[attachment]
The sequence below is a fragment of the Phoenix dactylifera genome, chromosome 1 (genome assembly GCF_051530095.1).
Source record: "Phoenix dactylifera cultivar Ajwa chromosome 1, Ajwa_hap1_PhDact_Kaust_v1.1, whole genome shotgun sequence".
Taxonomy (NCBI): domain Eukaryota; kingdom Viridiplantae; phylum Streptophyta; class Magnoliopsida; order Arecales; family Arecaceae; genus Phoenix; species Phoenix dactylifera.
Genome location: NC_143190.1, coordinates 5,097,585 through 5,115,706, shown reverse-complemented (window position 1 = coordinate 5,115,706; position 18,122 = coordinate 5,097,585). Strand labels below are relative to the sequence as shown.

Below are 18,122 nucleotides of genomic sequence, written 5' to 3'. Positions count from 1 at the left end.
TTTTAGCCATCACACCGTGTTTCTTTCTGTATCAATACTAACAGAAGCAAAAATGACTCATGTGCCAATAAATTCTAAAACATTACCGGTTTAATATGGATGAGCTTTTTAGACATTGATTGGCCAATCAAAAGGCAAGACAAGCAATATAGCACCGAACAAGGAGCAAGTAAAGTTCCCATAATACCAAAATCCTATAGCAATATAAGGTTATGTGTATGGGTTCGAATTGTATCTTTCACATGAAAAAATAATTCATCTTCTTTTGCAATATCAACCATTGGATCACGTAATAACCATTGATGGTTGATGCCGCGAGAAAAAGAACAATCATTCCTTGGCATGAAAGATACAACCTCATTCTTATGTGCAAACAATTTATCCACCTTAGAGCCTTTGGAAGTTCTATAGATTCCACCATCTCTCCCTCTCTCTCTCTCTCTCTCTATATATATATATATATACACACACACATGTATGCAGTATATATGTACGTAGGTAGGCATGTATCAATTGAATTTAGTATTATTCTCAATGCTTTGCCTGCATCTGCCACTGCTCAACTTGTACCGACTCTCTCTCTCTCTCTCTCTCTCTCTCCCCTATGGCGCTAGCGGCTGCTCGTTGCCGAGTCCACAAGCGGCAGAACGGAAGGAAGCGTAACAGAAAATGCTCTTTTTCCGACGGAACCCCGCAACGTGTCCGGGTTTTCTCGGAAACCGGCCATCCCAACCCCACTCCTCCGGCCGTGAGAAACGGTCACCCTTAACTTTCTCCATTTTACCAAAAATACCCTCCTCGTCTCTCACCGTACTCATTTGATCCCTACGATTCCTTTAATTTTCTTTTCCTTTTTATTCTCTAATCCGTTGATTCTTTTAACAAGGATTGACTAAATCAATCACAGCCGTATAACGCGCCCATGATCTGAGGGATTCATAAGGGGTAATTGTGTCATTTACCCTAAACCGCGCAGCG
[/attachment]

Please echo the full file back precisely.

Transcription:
The sequence below is a fragment of the Phoenix dactylifera genome, chromosome 1 (genome assembly GCF_051530095.1).
Source record: "Phoenix dactylifera cultivar Ajwa chromosome 1, Ajwa_hap1_PhDact_Kaust_v1.1, whole genome shotgun sequence".
Taxonomy (NCBI): domain Eukaryota; kingdom Viridiplantae; phylum Streptophyta; class Magnoliopsida; order Arecales; family Arecaceae; genus Phoenix; species Phoenix dactylifera.
Genome location: NC_143190.1, coordinates 5,097,585 through 5,115,706, shown reverse-complemented (window position 1 = coordinate 5,115,706; position 18,122 = coordinate 5,097,585). Strand labels below are relative to the sequence as shown.

Below are 18,122 nucleotides of genomic sequence, written 5' to 3'. Positions count from 1 at the left end.
TTTTAGCCATCACACCGTGTTTCTTTCTGTATCAATACTAACAGAAGCAAAAATGACTCATGTGCCAATAAATTCTAAAACATTACCGGTTTAATATGGATGAGCTTTTTAGACATTGATTGGCCAATCAAAAGGCAAGACAAGCAATATAGCACCGAACAAGGAGCAAGTAAAGTTCCCATAATACCAAAATCCTATAGCAATATAAGGTTATGTGTATGGGTTCGAATTGTATCTTTCACATGAAAAAATAATTCATCTTCTTTTGCAATATCAACCATTGGATCACGTAATAACCATTGATGGTTGATGCCGCGAGAAAAAGAACAATCATTCCTTGGCATGAAAGATACAACCTCATTCTTATGTGCAAACAATTTATCCACCTTAGAGCCTTTGGAAGTTCTATAGATTCCACCATCTCTCCCTCTCTCTCTCTCTCTCTCTATATATATATATATATACACACACACATGTATGCAGTATATATGTACGTAGGTAGGCATGTATCAATTGAATTTAGTATTATTCTCAATGCTTTGCCTGCATCTGCCACTGCTCAACTTGTACCGACTCTCTCTCTCTCTCTCTCTCTCTCTCCCCTATGGCGCTAGCGGCTGCTCGTTGCCGAGTCCACAAGCGGCAGAACGGAAGGAAGCGTAACAGAAAATGCTCTTTTTCCGACGGAACCCCGCAACGTGTCCGGGTTTTCTCGGAAACCGGCCATCCCAACCCCACTCCTCCGGCCGTGAGAAACGGTCACCCTTAACTTTCTCCATTTTACCAAAAATACCCTCCTCGTCTCTCACCGTACTCATTTGATCCCTACGATTCCTTTAATTTTCTTTTCCTTTTTATTCTCTAATCCGTTGATTCTTTTAACAAGGATTGACTAAATCAATCACAGCCGTATAACGCGCCCATGATCTGAGGGATTCATAAGGGGTAATTGTGTCATTTACCCTAAACCGCGCAGCG